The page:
The goal of Herper of the Week is to highlight people from all walks of life who work with reptiles and amphibians and show their work to others. This week’s Herper of the Week is Max Lambert, Ph.D student at Yale University.
His Ph.D research focuses on how suburbanization affects the sexual development on the Green Frog (Lithobates / Rana clamitans).
I reached out to Max to ask him some questions. To start it off, I asked him what started his love of frogs. Max replied “Growing up in Arizona, I was always jazzed to find toads hopping around by my house or while hiking. I’ve loved wildlife my whole life but there’s always been a special place in my heart for amphibians and reptiles. I think my career focused fully on them while taking Brad Shaffer’s herpetology course. Really digging into the nifty ecological and evolutionary diversity of frogs just entranced me. I think frog metamorphosis really captivates me. It always amazes me to have these tiny fish-like critters swimming around and then all of a sudden growing back legs, then front legs, and then they are these four-legged aliens that can climb trees, freeze solid, or bury underground – just amazing.”
I was wondering about what led him to his Ph.D studies focused so I asked about that. He said “I started my masters with Dave Skelly in 2011. Right before that, he published a paper showing that green frogs in the Connecticut suburbs commonly had a condition known as intersex, where the testes of male frogs have some ovarian traits, like developing egg cells. While I majored in Wildlife Conservation Biology for my bachelors, I had a weird extra interest in physiology and reproductive biology, taking far more courses than was encouraged. I really was keen to dig into this intersex frog question a bit more. During my masters research I uncovered an interesting pattern of sex ratio variation across populations of metamorphosing green frogs where populations in the middle of forests had male-biased sex ratios but populations in the suburbs had equal or female-biased sex ratios. It was a totally unique pattern to discover in any wild amphibian and really got the ball rolling for a PhD on the where, when, and why of frog sex reversal.”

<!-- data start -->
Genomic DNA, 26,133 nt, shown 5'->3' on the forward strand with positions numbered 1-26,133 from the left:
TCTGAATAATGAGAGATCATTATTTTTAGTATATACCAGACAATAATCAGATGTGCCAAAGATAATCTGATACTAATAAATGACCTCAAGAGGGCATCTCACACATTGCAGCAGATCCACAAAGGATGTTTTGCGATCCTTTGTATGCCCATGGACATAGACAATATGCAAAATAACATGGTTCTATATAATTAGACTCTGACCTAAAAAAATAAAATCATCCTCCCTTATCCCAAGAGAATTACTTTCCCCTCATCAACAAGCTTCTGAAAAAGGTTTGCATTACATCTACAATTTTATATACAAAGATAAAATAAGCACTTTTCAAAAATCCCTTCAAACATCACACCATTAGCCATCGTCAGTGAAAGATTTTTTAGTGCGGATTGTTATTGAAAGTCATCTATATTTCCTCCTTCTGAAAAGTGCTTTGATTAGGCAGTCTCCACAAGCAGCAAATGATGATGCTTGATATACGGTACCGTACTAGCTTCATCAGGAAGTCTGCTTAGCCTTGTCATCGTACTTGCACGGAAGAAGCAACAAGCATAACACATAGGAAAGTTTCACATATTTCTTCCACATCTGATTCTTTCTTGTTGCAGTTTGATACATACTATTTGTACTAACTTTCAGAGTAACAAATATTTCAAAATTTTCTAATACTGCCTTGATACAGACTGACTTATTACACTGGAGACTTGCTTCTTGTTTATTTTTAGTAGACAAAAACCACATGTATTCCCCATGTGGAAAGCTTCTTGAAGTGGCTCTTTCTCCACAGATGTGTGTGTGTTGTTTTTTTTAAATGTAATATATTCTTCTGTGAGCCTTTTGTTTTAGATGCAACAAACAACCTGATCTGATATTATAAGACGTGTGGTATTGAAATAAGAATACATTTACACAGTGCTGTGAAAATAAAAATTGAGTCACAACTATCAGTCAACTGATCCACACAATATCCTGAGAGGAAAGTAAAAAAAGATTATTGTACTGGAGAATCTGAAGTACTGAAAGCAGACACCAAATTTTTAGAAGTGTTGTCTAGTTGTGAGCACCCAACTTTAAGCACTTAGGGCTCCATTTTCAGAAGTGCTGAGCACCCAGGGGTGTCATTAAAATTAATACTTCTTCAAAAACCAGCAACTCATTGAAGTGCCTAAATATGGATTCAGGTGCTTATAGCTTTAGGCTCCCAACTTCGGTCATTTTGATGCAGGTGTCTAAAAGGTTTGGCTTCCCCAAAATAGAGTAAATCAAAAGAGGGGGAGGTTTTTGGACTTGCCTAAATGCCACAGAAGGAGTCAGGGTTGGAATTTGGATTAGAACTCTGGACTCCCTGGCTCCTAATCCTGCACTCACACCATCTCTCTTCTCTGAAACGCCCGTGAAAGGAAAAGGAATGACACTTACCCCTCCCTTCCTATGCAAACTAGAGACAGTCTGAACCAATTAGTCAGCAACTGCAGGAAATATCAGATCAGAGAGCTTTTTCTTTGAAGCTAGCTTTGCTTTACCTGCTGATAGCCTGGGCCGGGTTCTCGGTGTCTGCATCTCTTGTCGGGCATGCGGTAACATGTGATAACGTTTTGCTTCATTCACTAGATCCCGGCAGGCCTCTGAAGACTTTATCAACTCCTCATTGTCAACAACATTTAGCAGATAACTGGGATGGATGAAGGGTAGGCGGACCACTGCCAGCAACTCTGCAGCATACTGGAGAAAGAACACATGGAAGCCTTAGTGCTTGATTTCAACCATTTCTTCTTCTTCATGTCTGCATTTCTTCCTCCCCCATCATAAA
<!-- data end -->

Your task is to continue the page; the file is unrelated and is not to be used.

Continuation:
Finally, I asked him about the best frog – the Gray Tree Frog. He answered “This is actually a common misconception. Indeed many high quality herpetologists advocate for gray tree frogs as the best of the frogs. But it’s a less well-known fact that green frogs (Rana clamitans) are actually the best. They’re a uniquely cosmopolitan species, occurring in a diversity of natural and human landscapes across a huge chunk of the United States and Canada. I’ve found them everywhere from beaver ponds in Maine to cypress swamps in Louisiana, suburbs in Connecticut, and agricultural ponds in Arkansas. The tadpoles are nifty because unlike most species, they typically need more than a year to metamorphose into froglets. In the northern part of their range, this means they are hanging out under the ice as tadpoles for a long time! Finally, both sexes are just gorgeous. The females have these bright white throats and a nice, dark green color to them. Males have a diversity of white to deep yellow throats and tend to be a brighter shade of green and brown. And male choruses are a happy banjo concert! Without a doubt, green frogs are really the best frogs out there.”
Thanks Max for answering my questions!
You can read more about his work on his website at https://lambertmr.wordpress.com/
You can follow him on twitter @MaxRLambert
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